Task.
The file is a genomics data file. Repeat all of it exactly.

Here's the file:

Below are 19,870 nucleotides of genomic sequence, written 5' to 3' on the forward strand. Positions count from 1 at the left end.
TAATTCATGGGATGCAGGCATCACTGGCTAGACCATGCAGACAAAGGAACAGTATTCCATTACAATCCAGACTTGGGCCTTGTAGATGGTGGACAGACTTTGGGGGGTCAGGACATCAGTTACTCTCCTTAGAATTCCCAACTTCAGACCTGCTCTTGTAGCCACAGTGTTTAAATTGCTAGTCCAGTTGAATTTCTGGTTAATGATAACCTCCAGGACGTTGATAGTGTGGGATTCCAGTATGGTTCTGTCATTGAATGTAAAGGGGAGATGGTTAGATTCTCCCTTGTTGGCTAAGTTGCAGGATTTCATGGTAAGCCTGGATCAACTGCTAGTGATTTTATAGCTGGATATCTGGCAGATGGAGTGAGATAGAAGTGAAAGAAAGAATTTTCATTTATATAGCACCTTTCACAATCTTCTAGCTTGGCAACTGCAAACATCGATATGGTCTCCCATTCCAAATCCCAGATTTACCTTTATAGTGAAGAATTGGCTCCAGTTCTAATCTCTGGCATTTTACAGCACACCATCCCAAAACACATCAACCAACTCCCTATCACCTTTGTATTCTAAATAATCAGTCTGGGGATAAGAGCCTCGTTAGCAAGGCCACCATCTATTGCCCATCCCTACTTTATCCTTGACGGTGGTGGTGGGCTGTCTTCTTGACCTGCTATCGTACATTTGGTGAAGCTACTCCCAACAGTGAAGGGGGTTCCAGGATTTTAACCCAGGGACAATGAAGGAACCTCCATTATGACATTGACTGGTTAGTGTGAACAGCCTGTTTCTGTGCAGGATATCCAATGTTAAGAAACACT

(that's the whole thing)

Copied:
Below are 19,870 nucleotides of genomic sequence, written 5' to 3' on the forward strand. Positions count from 1 at the left end.
TAATTCATGGGATGCAGGCATCACTGGCTAGACCATGCAGACAAAGGAACAGTATTCCATTACAATCCAGACTTGGGCCTTGTAGATGGTGGACAGACTTTGGGGGGTCAGGACATCAGTTACTCTCCTTAGAATTCCCAACTTCAGACCTGCTCTTGTAGCCACAGTGTTTAAATTGCTAGTCCAGTTGAATTTCTGGTTAATGATAACCTCCAGGACGTTGATAGTGTGGGATTCCAGTATGGTTCTGTCATTGAATGTAAAGGGGAGATGGTTAGATTCTCCCTTGTTGGCTAAGTTGCAGGATTTCATGGTAAGCCTGGATCAACTGCTAGTGATTTTATAGCTGGATATCTGGCAGATGGAGTGAGATAGAAGTGAAAGAAAGAATTTTCATTTATATAGCACCTTTCACAATCTTCTAGCTTGGCAACTGCAAACATCGATATGGTCTCCCATTCCAAATCCCAGATTTACCTTTATAGTGAAGAATTGGCTCCAGTTCTAATCTCTGGCATTTTACAGCACACCATCCCAAAACACATCAACCAACTCCCTATCACCTTTGTATTCTAAATAATCAGTCTGGGGATAAGAGCCTCGTTAGCAAGGCCACCATCTATTGCCCATCCCTACTTTATCCTTGACGGTGGTGGTGGGCTGTCTTCTTGACCTGCTATCGTACATTTGGTGAAGCTACTCCCAACAGTGAAGGGGGTTCCAGGATTTTAACCCAGGGACAATGAAGGAACCTCCATTATGACATTGACTGGTTAGTGTGAACAGCCTGTTTCTGTGCAGGATATCCAATGTTAAGAAACACT